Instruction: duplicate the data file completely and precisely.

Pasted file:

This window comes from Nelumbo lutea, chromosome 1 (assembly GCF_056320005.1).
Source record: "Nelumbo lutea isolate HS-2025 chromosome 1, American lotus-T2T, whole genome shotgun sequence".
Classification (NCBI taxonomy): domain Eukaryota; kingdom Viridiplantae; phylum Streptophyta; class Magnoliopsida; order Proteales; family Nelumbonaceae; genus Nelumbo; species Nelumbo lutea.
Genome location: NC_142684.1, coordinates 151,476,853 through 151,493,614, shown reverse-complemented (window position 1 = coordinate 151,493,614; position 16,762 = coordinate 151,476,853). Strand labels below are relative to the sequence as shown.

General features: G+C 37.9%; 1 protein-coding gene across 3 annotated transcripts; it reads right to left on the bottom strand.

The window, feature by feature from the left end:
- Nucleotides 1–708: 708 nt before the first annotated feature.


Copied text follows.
This window comes from Nelumbo lutea, chromosome 1 (assembly GCF_056320005.1).
Source record: "Nelumbo lutea isolate HS-2025 chromosome 1, American lotus-T2T, whole genome shotgun sequence".
Classification (NCBI taxonomy): domain Eukaryota; kingdom Viridiplantae; phylum Streptophyta; class Magnoliopsida; order Proteales; family Nelumbonaceae; genus Nelumbo; species Nelumbo lutea.
Genome location: NC_142684.1, coordinates 151,476,853 through 151,493,614, shown reverse-complemented (window position 1 = coordinate 151,493,614; position 16,762 = coordinate 151,476,853). Strand labels below are relative to the sequence as shown.

General features: G+C 37.9%; 1 protein-coding gene across 3 annotated transcripts; it reads right to left on the bottom strand.

The window, feature by feature from the left end:
- Nucleotides 1–708: 708 nt before the first annotated feature.